The Characters In ‘Palm Royale’ Couldn’t Be More Different, And Their Fashion Choices Prove It

Reading between the fabric.
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Our deep fascination with high society and its fabulous women has had a resurgence as of late, thanks to the likes of Feud: Capote vs. The Swans and, more recently, Palm Royale.

The sparkling new series is a true underdog story, following our heroine Maxine Simmons (Kristen Wiig) as she endeavours to break into Palm Beach high society, no matter the cost.

With an undercurrent theme of mystery and scheming, Maxine urges you to reach out and untangle her web of lies – which is utterly reminiscent of Salburn’s Oliver Quick and his devious ways.

She’s not the only one with a secret, however, as Wiig’s character is joined by an ensemble cast, including Allison Janney, Ricky Martin, Josh Lucas, Leslie Bibb, Amber Chardae Robinson and Kaia Gerber, who each bring to the screen a character as intriguing as the next.

palm royale fashion
Image: Apple TV+

It’s here we turn to the fashion choices – put together by series costume designer Alix Friedberg – to unravel these colourful yet elusive people.

From the colour schemes to the over-the-top accessories, there are little Easter eggs to be found that will bridge the gap between us, the mere viewer, and them, these untouchable and unattainable women of Palm Beach.

“Alix worked with the actresses to find these women and find a colour palette that evoked the most out of this character,” Katie O’Connell Marsh, executive producer of Palm Royale, tells marie claire Australia.

“It was really a collaboration between Alix and the actresses in terms of what made them feel good, what made them feel the most like their character.”

Take Dinah Donahue (Bibb) for example, who is a little icier than her fellow society pals, which is reflected in her endless wardrobes of whites and sterile blues.

palm royale Allison Janney
Image: Apple TV+

On the other hand, we have Evelyn Rollins (Janney) who was often referred to as being a “peacock” amongst the crew, which we see quite evidently in the series.

“All of her colour schemes are peacock themes, and Jon Carlos [production designer] takes that and fills her bourgeois full of stuffed birds,” Katie says.

“So then the writers are now inspired to write that as, ‘okay, she collects birds’,” she adds. “There’s amazing transfers of energy.”

On the other end of the spectrum lies the “feminists”, who are much more groovy with their style choices, often spotted in denim, wood, macrame and natural fibres in warm, earthy tones.

Among those women is tough-as-nails Virginia, brought to the screen by Amber Chardae Robinson, who represents the other side of the coin of high society, bringing attention to real issues happening at the time.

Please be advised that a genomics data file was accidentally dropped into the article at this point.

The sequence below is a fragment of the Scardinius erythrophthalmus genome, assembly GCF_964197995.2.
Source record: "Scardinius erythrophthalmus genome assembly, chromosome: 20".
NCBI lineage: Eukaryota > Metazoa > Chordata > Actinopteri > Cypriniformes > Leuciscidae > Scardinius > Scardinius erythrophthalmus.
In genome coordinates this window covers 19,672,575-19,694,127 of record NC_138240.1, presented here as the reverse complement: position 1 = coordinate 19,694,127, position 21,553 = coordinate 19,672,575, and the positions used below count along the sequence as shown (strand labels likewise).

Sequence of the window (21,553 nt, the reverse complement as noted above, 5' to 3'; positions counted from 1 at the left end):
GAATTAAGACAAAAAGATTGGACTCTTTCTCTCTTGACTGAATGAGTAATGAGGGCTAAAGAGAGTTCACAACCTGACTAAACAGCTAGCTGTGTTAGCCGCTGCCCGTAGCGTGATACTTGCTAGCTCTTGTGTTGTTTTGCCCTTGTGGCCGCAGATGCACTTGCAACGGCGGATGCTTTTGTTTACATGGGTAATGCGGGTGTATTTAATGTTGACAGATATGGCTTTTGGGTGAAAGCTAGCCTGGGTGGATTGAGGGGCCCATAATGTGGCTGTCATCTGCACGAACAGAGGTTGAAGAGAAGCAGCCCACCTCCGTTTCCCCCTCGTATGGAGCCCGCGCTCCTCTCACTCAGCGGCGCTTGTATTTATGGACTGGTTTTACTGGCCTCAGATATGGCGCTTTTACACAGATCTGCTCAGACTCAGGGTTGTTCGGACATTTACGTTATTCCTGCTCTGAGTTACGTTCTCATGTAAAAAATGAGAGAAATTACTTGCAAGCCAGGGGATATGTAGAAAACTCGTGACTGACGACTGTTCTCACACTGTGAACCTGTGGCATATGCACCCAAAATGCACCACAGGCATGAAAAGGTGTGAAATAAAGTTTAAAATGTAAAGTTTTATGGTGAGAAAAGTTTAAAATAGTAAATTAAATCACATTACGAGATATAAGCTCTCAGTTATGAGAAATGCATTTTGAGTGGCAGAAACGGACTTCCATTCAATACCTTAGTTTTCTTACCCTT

palm royale Amber Chardae Robinson
Image: Apple TV+

Set in the late 60s, the series touches on deeper issues like human rights, classism and racial equality – the latter of which resonates deeply with Robinson.

“I found it interesting to explore what it was like being a feminist in 1969 as an African American woman because we tend to struggle with finding inclusivity within the feminist movement,” she tells us.

“I was curious about what that looked like in 1969 for someone who looked like me in an environment that did not reflect my experiences.”

Throughout the series, we see her character deal with “women from all walks of life” as she and her partner-in-crime Linda Shaw, played by the brilliant Laura Dern, run a feminist movement disguised as a bookstore.

“You’re trying to be a beacon of light for these women and show them that there are opportunities for them to be independent and have full autonomy, which I found so intriguing,” Robinson adds.

palm royale Kristen Wiig Amber Chardae Robinson
Image: Apple TV+

The series expertly balances those deeper issues with the art of comedy, which Robinson has perfected thanks to a piece of advice she picked up in grad school.

“One of my professors gave me one of the biggest nuggets for acting, which is when it comes to comedy, you as the person that’s playing this comedy take it completely seriously,” she explains. 

“This is a serious circumstance to me. So it may be funny to you, but [Virginia] really thinks Maxine is a doofus and she loathes her in the beginning. 

“She represents a group of people that just don’t see people that look like me. It’s not that they don’t know that we exist. They refuse to see us and acknowledge us for everything that we embody. So she really didn’t have the mental capacity for her.”

Palm Royale airs on Apple TV+ in Australia. Subscribe here with a 7-day free trial to start streaming.

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